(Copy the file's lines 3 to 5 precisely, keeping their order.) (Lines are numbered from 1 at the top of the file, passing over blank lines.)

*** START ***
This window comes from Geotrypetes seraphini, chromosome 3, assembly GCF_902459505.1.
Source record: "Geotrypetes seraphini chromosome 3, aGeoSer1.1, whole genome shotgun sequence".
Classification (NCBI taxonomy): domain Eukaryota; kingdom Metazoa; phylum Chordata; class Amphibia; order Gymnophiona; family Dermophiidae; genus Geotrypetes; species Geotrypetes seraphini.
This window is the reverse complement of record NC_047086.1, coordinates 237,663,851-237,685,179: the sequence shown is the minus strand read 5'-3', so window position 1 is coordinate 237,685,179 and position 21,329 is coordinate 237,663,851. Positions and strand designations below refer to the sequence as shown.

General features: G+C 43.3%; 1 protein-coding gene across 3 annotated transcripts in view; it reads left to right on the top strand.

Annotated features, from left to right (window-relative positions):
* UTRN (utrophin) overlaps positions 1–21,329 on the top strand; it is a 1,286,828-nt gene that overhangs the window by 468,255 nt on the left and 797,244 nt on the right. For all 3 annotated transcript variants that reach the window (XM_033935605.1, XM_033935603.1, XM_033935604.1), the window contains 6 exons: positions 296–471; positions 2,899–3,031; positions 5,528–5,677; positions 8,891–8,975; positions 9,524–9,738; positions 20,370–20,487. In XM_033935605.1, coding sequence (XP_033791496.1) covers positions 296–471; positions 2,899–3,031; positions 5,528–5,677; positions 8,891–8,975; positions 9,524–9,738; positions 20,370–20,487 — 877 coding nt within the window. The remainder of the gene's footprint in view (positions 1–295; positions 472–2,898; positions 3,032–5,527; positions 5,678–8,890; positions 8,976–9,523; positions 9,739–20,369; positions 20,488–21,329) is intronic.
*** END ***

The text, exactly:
Classification (NCBI taxonomy): domain Eukaryota; kingdom Metazoa; phylum Chordata; class Amphibia; order Gymnophiona; family Dermophiidae; genus Geotrypetes; species Geotrypetes seraphini.
This window is the reverse complement of record NC_047086.1, coordinates 237,663,851-237,685,179: the sequence shown is the minus strand read 5'-3', so window position 1 is coordinate 237,685,179 and position 21,329 is coordinate 237,663,851. Positions and strand designations below refer to the sequence as shown.

General features: G+C 43.3%; 1 protein-coding gene across 3 annotated transcripts in view; it reads left to right on the top strand.